How were cats domesticated and for what purposes
It is very likely that cats were domesticated for the purpose of rodent control. In ancient Egypt, cats were bred for this purpose and were associated with Anubis, a god of the underworld. These cats were large, mighty and bore a strong resemblance to the Egyptian mongoose, today known as the African wildcat. In the Middle Ages, cats were also bred for their fur and were associated with Our Lady of Loretto, a Catholic icon.
Cats were also used in China as a defense against the bubonic plague, which was carried by fleas. In the Middle Ages, cats were also used as a defense against witches and were associated with the devil.
In the 16th century, cats were kept by peasants in order to protect their families and their livestock from rats, which were regarded as pests.
Since the Middle Ages, cats have been viewed as symbols of good luck and purity.
What is the origin of the domesticated cat?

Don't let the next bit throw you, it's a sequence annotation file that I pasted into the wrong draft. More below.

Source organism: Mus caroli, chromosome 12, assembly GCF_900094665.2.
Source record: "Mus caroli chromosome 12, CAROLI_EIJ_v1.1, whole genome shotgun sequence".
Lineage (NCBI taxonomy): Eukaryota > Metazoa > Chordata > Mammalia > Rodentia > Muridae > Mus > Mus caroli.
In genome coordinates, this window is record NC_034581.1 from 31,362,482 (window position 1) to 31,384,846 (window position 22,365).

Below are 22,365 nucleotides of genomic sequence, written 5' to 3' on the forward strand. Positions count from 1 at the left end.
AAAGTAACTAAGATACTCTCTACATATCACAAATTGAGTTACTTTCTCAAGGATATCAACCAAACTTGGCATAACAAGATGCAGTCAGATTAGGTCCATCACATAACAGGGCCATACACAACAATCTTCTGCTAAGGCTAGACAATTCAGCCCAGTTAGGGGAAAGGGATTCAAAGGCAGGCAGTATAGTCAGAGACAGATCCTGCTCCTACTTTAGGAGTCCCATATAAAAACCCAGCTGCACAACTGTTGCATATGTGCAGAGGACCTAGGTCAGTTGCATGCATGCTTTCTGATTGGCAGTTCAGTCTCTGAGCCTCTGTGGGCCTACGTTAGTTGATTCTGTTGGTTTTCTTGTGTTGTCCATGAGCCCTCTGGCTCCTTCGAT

It is likely that the first cat was domesticated in Egypt around 4500 BC by the ancient Egyptians. The domesticated cat can be traced back to the Asiatic wildcat (Felis silvestris lybica), which originated in the Middle East.
How can you tell if your cat is domesticated?
If your cat is domesticated, it will have a long, silky coat with a silky, soft texture. Its tail will be bushy and its fur will be very soft and fine, with a calm and relaxed appearance.
How do cats communicate?
Cats communicate by meowing and purring, and by body language. When they purr, people usually interpret this as a sign of pleasure. They may also purr when they’re scared, but not all cats do. Cats also make a variety of other noises such as chirping, hissing, and growling.
Do cats have a language?
Yes, cats have a language. They communicate with each other and with humans in a variety of ways. For example, cats have been known to mimic the sounds of other animals, such as dogs and birds. Although cats use a variety of sounds, it is not clear whether or not they have a system for communicating with other cats.
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